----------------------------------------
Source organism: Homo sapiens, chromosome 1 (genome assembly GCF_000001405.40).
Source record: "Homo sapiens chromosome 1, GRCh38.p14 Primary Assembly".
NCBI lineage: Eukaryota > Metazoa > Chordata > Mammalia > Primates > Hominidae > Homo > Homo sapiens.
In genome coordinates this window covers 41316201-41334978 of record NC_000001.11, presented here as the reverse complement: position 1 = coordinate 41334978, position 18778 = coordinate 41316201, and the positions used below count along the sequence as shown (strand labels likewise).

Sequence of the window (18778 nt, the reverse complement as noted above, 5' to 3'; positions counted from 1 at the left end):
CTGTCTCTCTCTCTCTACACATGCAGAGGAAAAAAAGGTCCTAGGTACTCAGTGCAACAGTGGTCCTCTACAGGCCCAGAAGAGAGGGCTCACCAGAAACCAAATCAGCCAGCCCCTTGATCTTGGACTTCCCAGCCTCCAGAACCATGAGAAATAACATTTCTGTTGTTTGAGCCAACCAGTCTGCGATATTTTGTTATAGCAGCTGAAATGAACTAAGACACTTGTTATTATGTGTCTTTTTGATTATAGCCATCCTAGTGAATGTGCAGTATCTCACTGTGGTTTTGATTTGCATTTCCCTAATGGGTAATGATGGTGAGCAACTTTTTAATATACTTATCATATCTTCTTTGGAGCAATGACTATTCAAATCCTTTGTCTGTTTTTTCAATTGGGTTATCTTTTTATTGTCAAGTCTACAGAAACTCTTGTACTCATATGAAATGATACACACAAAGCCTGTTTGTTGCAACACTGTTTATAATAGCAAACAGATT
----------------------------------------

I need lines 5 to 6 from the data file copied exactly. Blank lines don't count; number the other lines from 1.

Sequence of the window (18778 nt, the reverse complement as noted above, 5' to 3'; positions counted from 1 at the left end):
CTGTCTCTCTCTCTCTACACATGCAGAGGAAAAAAAGGTCCTAGGTACTCAGTGCAACAGTGGTCCTCTACAGGCCCAGAAGAGAGGGCTCACCAGAAACCAAATCAGCCAGCCCCTTGATCTTGGACTTCCCAGCCTCCAGAACCATGAGAAATAACATTTCTGTTGTTTGAGCCAACCAGTCTGCGATATTTTGTTATAGCAGCTGAAATGAACTAAGACACTTGTTATTATGTGTCTTTTTGATTATAGCCATCCTAGTGAATGTGCAGTATCTCACTGTGGTTTTGATTTGCATTTCCCTAATGGGTAATGATGGTGAGCAACTTTTTAATATACTTATCATATCTTCTTTGGAGCAATGACTATTCAAATCCTTTGTCTGTTTTTTCAATTGGGTTATCTTTTTATTGTCAAGTCTACAGAAACTCTTGTACTCATATGAAATGATACACACAAAGCCTGTTTGTTGCAACACTGTTTATAATAGCAAACAGATT